Thanks for staying with me last week. It was a hard, but important subject to cover. This week was much lighter on the news front. I was really excited to see a bunch of cool kids in this weeks science news. I loved science as a kid, still do, and I’m trying my best to make science fun for the next generation. It is always nice for me to see cool things happening with kids.
There were TWO kid fossil stories, this week alone:
- At Southampton University, in England, nine-year-old, Daisy Morris, discovered a new Pterosaur. Not only was it a new Pterosaur, but it was a whole new genus! Not only that, but the new specimen was named after her, Vectidraco daisymorrisae. I have some serious envy.
- In Oxford, ten-year-old, Bruno Debattista, discovered a 300-million year old horseshoe crab footprint. You have to check out his picture, he has a great smile.
- At the end of 2012, Eric Stamatin and Andrew Gainariu of Michigan, found a Mastodon axis bone in Eric’s backyard. If I were them, I would be out digging every day.
- For the last of the fossil finds, we go to Russia. Yevgeny Salinder, an eleven-year-old, in Cape Sopochnaya Karga, found an almost fully intact Mammoth. Paleontologists nicknamed it after Yevgeny, who goes by Zhenya.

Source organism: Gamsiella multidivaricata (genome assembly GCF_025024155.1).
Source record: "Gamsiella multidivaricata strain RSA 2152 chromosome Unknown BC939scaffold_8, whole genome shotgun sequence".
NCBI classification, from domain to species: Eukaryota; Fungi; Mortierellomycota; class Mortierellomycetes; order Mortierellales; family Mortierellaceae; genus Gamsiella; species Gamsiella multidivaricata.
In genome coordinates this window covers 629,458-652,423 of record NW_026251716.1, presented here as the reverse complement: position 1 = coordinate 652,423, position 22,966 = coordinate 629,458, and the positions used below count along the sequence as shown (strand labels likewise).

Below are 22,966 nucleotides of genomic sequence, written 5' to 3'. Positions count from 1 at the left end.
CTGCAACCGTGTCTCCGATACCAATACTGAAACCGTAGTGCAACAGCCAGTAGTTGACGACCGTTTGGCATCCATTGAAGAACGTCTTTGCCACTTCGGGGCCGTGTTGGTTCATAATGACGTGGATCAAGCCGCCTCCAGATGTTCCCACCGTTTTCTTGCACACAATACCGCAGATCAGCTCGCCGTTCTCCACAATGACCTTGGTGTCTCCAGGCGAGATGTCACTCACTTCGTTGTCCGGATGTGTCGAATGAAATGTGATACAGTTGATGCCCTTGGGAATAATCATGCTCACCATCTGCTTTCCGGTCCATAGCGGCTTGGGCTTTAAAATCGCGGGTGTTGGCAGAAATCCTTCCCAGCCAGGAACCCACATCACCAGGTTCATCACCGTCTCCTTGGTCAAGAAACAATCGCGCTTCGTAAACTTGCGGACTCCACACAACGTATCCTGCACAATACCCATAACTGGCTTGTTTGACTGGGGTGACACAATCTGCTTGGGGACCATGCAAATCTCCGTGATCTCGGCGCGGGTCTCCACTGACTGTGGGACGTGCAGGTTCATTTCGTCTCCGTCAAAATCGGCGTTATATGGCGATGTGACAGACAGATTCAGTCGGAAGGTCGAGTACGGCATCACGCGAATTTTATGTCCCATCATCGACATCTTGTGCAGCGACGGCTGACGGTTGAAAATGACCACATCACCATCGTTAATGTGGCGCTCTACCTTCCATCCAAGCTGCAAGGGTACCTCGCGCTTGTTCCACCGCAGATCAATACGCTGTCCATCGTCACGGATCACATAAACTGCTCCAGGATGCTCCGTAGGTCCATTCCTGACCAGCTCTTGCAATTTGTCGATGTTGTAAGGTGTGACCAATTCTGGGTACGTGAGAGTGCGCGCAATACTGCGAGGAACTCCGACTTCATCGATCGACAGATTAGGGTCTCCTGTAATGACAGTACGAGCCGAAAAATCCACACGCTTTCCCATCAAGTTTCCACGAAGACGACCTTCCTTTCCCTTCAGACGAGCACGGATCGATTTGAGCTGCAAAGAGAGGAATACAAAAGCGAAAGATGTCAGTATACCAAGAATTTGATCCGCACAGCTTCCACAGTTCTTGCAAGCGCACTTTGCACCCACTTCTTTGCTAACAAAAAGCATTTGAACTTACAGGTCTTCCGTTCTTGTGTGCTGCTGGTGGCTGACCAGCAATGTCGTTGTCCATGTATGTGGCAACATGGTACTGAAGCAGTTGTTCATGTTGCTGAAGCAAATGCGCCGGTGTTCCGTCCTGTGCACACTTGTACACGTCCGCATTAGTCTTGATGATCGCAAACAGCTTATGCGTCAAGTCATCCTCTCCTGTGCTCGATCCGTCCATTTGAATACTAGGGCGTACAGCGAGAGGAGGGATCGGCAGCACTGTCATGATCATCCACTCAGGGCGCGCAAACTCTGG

- Nineteen-year-old (not really a kid, but he’s younger than me) Boyan Slat, from Delft, has designed a ocean going machine that would clean up plastic debris. He has a TED talk up that is really good.
For your weekly picture, I give you the Geckoella jeyporensis, which was re-discovered in India. It is super cute.
I have been writing a lot on my own novel, and reading fiction, so I don’t have a good book for you this week. I can tell you that I’m very much looking forward to My Beloved Brontosaurus, coming out this April. The author (one of my favorite science writers) is Brian Switek, who I have been following since I happened upon a post of his about giant ground sloths. He will be in Portland in May, giving a lecture at Powell’s! I’m very excited. You can find him on Twitter @Laelaps.
Thank you for reading, feel free to share.